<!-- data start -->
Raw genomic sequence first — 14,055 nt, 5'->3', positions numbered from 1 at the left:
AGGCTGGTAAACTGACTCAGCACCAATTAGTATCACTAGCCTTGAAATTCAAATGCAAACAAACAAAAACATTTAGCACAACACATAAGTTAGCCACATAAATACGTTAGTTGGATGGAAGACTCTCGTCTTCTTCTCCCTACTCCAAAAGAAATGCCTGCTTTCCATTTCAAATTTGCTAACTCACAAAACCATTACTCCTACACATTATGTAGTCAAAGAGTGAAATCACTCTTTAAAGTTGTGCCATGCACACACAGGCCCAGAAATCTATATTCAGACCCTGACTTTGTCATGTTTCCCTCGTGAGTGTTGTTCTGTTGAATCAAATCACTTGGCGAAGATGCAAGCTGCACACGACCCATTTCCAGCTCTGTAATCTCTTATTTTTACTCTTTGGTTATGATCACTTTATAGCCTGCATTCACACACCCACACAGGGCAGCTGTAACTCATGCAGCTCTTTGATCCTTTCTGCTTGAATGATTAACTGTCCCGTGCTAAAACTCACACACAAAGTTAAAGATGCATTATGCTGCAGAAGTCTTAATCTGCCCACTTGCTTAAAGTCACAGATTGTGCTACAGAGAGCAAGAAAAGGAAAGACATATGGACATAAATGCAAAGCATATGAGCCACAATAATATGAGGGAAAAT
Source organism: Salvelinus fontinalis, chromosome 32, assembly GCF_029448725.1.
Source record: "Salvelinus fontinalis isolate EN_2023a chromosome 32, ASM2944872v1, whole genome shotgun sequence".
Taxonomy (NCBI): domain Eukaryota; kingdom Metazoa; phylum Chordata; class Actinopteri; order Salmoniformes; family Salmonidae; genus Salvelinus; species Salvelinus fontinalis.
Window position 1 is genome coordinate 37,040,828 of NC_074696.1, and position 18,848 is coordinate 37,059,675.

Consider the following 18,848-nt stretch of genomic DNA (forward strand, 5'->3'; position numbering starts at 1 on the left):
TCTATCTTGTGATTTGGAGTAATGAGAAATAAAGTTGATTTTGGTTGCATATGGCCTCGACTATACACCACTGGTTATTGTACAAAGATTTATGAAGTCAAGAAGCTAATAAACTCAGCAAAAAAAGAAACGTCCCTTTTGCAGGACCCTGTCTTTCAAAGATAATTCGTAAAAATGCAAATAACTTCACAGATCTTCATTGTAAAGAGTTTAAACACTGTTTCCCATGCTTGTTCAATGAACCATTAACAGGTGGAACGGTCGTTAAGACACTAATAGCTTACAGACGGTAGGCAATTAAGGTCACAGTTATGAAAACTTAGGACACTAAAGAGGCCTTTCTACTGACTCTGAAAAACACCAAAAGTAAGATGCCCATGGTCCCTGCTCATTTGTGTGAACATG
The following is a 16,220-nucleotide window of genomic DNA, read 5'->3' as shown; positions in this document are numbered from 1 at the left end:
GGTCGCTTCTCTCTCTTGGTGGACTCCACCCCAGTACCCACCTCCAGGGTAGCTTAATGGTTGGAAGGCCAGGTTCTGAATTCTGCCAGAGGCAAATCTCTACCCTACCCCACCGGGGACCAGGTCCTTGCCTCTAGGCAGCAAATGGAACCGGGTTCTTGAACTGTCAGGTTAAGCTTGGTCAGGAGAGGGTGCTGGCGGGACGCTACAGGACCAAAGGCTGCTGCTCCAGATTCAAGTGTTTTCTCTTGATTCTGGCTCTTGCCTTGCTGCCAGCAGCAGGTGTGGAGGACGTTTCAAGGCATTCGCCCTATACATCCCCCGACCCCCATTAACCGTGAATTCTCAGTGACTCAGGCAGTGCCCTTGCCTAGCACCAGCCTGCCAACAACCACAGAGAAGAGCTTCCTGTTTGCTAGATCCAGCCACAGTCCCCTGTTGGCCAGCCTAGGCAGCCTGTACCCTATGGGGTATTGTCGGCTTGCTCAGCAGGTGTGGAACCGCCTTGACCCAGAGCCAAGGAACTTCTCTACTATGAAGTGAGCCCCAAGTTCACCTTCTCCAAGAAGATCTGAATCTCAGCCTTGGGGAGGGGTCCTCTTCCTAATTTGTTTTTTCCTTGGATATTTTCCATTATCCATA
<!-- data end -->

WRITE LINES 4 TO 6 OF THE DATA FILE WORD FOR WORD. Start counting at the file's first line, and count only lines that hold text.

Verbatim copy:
Source record: "Salvelinus fontinalis isolate EN_2023a chromosome 32, ASM2944872v1, whole genome shotgun sequence".
Taxonomy (NCBI): domain Eukaryota; kingdom Metazoa; phylum Chordata; class Actinopteri; order Salmoniformes; family Salmonidae; genus Salvelinus; species Salvelinus fontinalis.
Window position 1 is genome coordinate 37,040,828 of NC_074696.1, and position 18,848 is coordinate 37,059,675.